Like Russians, many Africans engage in lots of extra marital sex. This is particularly noteworthy because sex is extremely risky in HIV and AIDS ravaged sub-Saharan Africa. Why, then, does it continue? Why doesn't the risk of contracting a deadly disease fundamentally alter sexual practices, as it did with gay men in North America and, interestingly, as it has recently in Uganda (203). Unfortunately, the answer to this isn't lack of information since, according to Druckerman, South Africa is filled with messages about the dangers of unsafe sex. Moreover, a study showed recently that in one town unsafe sex continued relatively unaltered after a two year HIV education program (205). As was the case in Russia, the very bleakness of life seems to be an integral factor in explaining such behavior. As one study has shown, "richer people with long life expectancies changed their behavior more than did poor people with shorter expected lives, whether they be African or gay men in America. These results suggest that a man ... weighs the risk of seducing the lovely women in front of him against his joblessness and the fact that men around him die in their early forties. Give that same man a better-paying job and more years to live, and he's less likely to invite her for a tryst out back" (219-220).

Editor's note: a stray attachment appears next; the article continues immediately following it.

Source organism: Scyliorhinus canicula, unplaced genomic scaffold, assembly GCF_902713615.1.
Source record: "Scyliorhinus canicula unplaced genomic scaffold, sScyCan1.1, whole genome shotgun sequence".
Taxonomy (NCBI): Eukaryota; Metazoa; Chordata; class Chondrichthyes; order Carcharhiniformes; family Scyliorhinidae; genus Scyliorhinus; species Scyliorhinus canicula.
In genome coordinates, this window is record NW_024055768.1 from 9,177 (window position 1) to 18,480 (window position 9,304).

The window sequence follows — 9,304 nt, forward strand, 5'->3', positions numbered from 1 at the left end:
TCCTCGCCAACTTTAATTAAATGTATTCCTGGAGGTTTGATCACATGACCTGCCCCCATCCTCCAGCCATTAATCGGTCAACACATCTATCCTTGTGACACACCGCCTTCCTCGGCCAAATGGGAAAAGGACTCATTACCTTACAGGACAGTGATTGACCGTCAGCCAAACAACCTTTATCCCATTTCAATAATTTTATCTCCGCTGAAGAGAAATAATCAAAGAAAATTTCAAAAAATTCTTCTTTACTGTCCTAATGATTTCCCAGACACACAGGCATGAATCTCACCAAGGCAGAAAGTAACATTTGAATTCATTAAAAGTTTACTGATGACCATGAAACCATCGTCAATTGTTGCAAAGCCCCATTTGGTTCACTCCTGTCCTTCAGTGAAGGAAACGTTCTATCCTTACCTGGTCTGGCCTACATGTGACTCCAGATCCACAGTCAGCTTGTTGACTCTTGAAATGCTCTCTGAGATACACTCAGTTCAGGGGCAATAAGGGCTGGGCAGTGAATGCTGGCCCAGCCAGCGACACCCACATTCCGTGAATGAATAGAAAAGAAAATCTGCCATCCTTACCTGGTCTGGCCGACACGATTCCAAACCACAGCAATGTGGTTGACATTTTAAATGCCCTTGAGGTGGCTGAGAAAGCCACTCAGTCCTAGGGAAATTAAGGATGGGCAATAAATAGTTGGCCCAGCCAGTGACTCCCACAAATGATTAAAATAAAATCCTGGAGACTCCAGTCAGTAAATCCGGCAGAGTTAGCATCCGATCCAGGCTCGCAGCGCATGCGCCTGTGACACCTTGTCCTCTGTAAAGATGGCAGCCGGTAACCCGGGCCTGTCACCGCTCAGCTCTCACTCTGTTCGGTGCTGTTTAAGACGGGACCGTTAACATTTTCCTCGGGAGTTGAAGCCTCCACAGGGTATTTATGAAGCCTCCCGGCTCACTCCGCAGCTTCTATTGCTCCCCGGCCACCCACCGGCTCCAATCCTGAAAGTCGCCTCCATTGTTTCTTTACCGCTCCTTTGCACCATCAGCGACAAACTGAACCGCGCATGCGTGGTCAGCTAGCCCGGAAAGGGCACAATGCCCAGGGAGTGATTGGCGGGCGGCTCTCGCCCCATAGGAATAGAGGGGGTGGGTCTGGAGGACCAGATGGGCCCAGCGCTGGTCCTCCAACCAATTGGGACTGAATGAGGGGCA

In its own way, Japan represents a completely different view of marriage, sex, and adultery than the one current in America. According to Druckerman, Japan continues to be extraordinarily male dominant and married men tend to look outside the marriage for sex. One Japanese researcher maintains that "There are certain [Japanese] men who believe you don't bring sex or work into the home" (173). Hence, many wives move into their baby's room and sleep there until the child is five or six years old. The father is mostly absent anyway as his days are filled with work followed by late night revelry with his work mates, much of it spent in a dizzying variety of sex clubs. Oddly, neither popular opinion nor the law in Japan considers sex with a prostitute to be an instance of adultery.
Druckerman's book offers us a fascinating glimpse into the world of adultery (and, concomitantly, of marriage as well) as it exists in various parts of the world. She writes well, with a breezy informal style that makes Lust in Translation a joy to read despite the fact that she manages to raise as many questions about sexual behavior as she answers. But, this is not unexpected given the complexity and, at times, the sheer irrationality of the subject matter.
McLaren, Leah. 2000. Growing up on therapy. Globe and Mail (May 27): R1-R2.
Wasserstrom, Richard. 1975. Is adultery immoral? In R. Wasserstrom, ed., Today's Moral Problems. New York: MacMillan.
© 2007 Robert Scott Stewart
Robert Scott Stewart, Professor of Philosophy, Cape Breton University